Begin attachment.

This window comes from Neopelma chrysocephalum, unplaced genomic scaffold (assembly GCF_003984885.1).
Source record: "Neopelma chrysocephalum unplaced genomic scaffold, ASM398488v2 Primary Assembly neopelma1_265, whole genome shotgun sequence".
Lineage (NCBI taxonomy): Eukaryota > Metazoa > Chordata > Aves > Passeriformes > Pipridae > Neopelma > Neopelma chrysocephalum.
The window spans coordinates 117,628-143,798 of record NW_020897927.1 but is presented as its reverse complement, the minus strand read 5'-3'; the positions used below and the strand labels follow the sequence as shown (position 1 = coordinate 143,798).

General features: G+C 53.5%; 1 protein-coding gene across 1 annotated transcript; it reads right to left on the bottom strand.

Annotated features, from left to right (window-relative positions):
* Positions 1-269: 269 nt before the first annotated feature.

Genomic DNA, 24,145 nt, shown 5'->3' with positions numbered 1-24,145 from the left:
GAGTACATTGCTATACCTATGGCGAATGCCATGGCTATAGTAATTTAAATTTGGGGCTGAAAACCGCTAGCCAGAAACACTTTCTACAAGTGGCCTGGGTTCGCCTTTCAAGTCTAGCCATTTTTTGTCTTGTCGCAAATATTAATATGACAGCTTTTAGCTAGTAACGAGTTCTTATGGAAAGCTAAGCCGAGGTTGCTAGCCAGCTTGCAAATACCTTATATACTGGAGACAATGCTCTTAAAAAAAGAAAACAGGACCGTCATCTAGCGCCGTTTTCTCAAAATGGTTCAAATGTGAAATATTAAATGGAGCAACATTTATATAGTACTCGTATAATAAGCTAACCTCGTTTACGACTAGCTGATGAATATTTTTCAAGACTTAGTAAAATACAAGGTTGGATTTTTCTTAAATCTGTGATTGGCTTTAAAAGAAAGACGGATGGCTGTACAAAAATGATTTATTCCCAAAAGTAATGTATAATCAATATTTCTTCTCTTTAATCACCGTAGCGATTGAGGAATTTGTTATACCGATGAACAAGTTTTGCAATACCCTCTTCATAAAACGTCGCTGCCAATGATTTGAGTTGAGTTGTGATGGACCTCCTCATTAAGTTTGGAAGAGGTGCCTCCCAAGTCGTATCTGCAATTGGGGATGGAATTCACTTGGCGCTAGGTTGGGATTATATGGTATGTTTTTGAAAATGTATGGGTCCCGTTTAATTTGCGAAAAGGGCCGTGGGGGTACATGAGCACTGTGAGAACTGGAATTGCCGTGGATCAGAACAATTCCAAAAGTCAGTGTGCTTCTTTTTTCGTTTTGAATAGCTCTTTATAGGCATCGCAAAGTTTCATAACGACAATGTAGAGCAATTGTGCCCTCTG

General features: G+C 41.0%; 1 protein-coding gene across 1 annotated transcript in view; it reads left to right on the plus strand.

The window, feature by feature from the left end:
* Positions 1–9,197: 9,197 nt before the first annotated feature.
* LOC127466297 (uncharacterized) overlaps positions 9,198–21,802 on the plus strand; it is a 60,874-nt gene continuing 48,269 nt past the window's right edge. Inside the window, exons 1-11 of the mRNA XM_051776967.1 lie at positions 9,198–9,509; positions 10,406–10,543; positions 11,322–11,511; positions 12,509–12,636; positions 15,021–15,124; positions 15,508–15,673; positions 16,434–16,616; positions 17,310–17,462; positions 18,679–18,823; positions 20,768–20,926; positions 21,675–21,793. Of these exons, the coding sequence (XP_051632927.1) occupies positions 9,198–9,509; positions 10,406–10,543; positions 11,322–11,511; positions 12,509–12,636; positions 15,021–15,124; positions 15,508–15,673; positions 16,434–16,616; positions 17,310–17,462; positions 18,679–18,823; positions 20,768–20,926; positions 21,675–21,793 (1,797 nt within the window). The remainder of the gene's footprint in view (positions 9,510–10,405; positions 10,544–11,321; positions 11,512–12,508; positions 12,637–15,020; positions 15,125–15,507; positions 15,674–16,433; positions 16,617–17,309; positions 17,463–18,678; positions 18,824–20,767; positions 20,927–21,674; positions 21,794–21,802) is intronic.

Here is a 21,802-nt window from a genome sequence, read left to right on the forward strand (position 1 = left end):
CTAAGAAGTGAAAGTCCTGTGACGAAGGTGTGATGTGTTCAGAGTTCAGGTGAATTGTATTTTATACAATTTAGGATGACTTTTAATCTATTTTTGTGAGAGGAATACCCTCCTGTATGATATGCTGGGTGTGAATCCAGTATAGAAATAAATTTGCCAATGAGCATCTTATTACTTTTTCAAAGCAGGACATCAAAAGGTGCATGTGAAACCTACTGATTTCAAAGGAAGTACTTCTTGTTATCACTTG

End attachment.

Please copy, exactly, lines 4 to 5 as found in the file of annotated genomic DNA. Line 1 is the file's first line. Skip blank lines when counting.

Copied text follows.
The window spans coordinates 117,628-143,798 of record NW_020897927.1 but is presented as its reverse complement, the minus strand read 5'-3'; the positions used below and the strand labels follow the sequence as shown (position 1 = coordinate 143,798).

General features: G+C 53.5%; 1 protein-coding gene across 1 annotated transcript; it reads right to left on the bottom strand.